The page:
In my lunch box a few days ago was this small drink carton. The Korean side presents no problems: 포도 드링그 = po-do deu-ring-keu = grape drink. The English side is rendered problematic by the strategic placement of the straw: ‘grape drink’ becomes ‘rape ink’.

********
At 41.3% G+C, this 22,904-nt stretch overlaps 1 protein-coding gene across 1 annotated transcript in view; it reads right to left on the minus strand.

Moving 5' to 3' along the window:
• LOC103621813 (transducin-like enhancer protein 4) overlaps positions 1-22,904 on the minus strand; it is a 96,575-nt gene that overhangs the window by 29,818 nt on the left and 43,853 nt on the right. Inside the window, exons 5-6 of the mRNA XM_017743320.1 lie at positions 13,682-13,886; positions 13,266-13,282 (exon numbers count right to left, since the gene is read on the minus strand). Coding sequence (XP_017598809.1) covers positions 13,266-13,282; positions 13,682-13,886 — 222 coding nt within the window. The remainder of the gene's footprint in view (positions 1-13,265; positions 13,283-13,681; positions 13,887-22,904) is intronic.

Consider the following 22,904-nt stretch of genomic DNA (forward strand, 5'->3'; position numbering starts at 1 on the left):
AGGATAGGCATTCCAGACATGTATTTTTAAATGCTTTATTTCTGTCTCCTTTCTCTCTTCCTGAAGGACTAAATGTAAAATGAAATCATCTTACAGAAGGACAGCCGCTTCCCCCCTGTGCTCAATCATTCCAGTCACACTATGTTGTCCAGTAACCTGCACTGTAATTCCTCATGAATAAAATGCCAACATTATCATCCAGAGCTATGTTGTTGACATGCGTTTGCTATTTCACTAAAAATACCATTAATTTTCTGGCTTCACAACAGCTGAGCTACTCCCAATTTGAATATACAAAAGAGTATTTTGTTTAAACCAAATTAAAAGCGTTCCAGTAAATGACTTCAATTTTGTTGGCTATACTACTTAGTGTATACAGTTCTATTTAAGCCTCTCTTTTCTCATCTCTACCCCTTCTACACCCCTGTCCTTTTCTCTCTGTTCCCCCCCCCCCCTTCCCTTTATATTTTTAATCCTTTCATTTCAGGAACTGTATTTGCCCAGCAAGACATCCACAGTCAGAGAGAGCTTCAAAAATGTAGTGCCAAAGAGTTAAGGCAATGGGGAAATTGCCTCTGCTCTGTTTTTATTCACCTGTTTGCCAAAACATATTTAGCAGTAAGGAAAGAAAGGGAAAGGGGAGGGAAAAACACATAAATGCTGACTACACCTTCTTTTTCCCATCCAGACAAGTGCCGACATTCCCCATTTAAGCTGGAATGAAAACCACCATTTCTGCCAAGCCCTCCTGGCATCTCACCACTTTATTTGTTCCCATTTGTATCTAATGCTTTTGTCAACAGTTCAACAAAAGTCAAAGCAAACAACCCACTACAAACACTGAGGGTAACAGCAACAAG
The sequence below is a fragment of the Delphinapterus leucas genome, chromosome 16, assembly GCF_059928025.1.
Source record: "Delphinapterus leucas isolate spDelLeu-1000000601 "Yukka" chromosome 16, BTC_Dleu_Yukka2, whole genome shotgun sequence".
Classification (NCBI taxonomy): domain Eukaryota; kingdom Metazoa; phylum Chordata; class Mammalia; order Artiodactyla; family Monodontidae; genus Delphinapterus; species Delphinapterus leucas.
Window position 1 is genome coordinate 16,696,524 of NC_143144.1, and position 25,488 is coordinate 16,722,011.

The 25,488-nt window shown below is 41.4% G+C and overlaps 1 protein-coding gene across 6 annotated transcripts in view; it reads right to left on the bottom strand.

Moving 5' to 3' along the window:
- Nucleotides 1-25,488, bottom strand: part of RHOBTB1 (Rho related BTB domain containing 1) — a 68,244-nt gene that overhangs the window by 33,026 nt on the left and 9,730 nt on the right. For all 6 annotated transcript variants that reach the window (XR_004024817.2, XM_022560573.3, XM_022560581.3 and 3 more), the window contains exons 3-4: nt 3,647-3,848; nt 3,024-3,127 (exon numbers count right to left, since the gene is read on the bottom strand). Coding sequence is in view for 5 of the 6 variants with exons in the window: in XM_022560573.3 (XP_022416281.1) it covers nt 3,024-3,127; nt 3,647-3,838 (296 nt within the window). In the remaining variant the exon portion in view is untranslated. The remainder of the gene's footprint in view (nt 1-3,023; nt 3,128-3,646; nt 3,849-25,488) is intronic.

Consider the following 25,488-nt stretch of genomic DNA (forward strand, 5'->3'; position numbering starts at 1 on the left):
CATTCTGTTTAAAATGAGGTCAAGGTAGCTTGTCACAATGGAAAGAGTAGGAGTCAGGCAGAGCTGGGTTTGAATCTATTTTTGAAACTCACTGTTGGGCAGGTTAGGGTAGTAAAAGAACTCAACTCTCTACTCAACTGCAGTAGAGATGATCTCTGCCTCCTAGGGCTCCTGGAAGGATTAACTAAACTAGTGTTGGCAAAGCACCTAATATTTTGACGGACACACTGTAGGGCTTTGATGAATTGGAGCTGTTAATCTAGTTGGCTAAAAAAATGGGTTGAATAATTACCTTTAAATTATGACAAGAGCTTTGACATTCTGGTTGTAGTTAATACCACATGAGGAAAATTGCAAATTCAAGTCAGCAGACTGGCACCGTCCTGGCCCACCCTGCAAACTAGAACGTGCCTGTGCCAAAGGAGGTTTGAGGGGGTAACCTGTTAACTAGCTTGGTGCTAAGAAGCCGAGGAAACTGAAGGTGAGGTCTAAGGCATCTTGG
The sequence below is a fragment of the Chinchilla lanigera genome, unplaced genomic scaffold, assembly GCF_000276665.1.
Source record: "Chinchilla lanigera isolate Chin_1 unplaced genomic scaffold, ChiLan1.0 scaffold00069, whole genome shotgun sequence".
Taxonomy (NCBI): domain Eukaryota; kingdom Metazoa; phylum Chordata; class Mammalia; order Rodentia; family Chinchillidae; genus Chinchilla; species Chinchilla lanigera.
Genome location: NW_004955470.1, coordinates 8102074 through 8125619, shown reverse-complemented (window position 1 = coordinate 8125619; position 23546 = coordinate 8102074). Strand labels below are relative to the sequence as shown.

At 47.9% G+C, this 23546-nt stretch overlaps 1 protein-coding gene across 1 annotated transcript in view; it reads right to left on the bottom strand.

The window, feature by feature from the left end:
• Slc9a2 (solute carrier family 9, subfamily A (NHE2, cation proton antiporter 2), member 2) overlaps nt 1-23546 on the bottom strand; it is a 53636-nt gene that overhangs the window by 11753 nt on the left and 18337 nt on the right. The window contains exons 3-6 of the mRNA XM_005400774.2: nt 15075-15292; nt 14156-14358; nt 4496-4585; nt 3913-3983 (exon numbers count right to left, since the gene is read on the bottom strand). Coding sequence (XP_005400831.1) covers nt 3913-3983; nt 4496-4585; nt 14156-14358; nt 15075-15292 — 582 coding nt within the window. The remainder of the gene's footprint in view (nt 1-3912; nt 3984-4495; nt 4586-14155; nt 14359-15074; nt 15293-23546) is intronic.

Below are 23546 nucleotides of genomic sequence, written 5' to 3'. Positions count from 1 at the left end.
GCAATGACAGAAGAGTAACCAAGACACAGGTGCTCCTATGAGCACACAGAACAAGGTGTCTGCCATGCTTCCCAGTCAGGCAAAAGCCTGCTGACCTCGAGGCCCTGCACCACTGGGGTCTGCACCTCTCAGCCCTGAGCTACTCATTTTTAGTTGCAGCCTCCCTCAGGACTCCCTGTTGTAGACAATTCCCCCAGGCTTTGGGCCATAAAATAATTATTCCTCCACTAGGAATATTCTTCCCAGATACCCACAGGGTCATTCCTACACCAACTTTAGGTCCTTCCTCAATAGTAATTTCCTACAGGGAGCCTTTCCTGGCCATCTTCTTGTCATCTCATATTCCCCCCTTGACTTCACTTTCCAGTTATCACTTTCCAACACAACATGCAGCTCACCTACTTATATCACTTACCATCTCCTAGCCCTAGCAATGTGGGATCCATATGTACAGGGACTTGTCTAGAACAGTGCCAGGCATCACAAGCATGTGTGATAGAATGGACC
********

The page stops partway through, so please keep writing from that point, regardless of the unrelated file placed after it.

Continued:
English relatively freely allows consonant clusters at the beginning and end of syllables. Korean disallows consonant clusters at the beginning and allows only a very small number at the end (generally, one of those is silent unless followed by a syllable beginning with a vowel). A relatively large proportion of English words remain valid with one or two consonants removed from the beginning: grape > rape > ape, drink > rink > ink (and even three: strain > train > rain > ain (Scots) was the first I could find; there may be others). Spoken Korean allows the removal of a consonant at the beginning of a syllable: po-do could become o-do, but written Korean does not allow a single consonant in a syllable. Instead, a placeholder consonant is used, and o-do is spelled 오도.